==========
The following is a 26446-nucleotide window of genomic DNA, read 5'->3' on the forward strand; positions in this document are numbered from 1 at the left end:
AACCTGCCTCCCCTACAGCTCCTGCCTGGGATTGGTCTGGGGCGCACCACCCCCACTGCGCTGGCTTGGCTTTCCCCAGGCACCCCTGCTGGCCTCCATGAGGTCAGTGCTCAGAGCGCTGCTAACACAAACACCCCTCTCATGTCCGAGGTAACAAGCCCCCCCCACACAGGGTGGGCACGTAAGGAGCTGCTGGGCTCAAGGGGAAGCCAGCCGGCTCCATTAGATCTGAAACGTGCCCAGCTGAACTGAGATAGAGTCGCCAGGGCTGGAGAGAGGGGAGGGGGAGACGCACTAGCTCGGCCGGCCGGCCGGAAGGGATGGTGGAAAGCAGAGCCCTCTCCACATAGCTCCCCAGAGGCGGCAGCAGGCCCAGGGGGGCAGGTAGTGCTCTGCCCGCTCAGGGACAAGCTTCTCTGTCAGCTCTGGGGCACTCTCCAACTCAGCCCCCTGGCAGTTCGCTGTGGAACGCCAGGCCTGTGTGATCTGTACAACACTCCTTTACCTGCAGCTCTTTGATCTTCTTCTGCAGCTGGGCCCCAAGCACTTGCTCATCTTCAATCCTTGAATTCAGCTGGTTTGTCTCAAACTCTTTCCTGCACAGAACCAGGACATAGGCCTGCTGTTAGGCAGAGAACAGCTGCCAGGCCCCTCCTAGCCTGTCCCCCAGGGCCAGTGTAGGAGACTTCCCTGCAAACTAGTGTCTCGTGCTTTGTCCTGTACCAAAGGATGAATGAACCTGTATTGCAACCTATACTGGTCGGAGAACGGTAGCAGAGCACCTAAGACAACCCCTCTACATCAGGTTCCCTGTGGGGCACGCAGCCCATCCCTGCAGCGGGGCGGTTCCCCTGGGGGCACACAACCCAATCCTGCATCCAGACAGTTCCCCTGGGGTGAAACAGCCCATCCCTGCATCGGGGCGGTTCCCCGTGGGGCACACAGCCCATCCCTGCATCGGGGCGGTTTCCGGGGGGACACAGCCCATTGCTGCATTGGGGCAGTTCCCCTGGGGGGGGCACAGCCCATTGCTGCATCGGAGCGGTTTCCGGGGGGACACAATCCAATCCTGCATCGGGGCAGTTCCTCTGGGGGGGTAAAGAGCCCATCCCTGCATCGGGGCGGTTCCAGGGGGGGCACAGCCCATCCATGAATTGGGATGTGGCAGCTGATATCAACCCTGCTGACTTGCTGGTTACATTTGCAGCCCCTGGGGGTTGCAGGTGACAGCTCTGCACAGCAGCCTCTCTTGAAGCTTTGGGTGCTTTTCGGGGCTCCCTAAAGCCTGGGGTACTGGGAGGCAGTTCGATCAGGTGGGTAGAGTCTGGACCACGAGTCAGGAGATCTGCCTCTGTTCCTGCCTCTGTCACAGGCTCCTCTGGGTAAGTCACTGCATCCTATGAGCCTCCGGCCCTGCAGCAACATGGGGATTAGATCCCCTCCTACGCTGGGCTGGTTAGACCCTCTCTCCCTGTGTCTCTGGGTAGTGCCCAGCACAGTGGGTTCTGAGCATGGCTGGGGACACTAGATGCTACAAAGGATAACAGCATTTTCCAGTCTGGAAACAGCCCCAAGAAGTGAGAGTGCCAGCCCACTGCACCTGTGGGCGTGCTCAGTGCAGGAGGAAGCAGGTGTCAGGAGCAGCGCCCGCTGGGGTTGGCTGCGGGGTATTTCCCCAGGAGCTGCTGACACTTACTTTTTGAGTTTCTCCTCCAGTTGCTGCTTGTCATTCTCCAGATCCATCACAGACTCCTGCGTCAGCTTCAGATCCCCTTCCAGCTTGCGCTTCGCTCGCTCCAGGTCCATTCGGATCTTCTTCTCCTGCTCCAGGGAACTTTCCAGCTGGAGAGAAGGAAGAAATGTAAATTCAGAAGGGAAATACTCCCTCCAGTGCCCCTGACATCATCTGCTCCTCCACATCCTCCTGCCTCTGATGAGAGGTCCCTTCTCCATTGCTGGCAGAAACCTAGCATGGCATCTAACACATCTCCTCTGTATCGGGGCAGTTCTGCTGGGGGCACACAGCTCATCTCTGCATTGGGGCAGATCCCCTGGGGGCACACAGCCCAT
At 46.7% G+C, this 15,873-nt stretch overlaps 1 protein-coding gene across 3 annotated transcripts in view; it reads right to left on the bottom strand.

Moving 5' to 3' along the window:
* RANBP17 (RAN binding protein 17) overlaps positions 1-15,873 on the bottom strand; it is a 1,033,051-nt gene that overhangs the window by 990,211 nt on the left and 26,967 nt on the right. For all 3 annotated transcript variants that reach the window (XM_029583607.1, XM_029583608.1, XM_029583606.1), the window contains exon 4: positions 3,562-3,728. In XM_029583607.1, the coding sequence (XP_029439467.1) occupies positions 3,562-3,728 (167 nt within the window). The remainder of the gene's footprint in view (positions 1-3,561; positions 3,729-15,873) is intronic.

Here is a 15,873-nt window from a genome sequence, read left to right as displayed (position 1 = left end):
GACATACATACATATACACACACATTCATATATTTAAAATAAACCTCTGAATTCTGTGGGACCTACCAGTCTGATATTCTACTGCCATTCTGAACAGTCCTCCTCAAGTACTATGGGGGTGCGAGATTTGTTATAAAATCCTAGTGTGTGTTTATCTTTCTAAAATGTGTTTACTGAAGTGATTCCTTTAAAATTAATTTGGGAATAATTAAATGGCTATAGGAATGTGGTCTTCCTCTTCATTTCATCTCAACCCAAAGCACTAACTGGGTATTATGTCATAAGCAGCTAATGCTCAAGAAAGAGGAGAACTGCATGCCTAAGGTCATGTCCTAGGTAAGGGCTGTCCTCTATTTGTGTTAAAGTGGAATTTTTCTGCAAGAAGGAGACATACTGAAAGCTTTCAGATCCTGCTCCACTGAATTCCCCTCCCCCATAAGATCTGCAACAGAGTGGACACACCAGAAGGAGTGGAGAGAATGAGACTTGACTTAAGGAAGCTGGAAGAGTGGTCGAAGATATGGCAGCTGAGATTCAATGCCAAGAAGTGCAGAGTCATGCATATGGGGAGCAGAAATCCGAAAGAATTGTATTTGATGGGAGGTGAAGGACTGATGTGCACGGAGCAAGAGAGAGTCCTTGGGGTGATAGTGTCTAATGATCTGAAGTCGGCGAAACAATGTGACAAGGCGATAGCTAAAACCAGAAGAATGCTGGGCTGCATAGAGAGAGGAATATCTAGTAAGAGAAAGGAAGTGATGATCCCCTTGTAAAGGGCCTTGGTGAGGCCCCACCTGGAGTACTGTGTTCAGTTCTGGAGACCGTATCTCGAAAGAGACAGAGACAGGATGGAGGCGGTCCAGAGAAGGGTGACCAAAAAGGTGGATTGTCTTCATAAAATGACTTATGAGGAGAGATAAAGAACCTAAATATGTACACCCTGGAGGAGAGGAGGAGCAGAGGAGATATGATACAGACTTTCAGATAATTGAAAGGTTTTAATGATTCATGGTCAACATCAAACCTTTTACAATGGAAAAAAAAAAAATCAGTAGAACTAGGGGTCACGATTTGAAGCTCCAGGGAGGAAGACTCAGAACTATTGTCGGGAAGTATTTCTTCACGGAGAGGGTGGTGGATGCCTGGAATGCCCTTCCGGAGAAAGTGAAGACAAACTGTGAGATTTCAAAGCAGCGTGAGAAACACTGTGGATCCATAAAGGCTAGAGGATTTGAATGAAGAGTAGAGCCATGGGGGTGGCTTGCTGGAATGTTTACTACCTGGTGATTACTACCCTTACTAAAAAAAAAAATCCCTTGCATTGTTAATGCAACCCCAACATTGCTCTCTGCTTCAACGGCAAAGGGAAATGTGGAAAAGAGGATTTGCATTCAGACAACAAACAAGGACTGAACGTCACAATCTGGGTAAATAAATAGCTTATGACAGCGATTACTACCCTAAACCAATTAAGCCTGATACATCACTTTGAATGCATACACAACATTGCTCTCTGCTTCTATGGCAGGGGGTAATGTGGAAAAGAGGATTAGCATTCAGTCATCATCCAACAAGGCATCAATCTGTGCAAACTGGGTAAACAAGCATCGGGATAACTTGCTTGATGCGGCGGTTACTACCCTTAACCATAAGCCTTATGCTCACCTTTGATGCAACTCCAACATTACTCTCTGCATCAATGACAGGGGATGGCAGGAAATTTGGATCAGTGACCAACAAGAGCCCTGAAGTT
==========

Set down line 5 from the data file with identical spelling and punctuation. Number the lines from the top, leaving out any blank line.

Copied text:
* RANBP17 (RAN binding protein 17) overlaps positions 1-15,873 on the bottom strand; it is a 1,033,051-nt gene that overhangs the window by 990,211 nt on the left and 26,967 nt on the right. For all 3 annotated transcript variants that reach the window (XM_029583607.1, XM_029583608.1, XM_029583606.1), the window contains exon 4: positions 3,562-3,728. In XM_029583607.1, the coding sequence (XP_029439467.1) occupies positions 3,562-3,728 (167 nt within the window). The remainder of the gene's footprint in view (positions 1-3,561; positions 3,729-15,873) is intronic.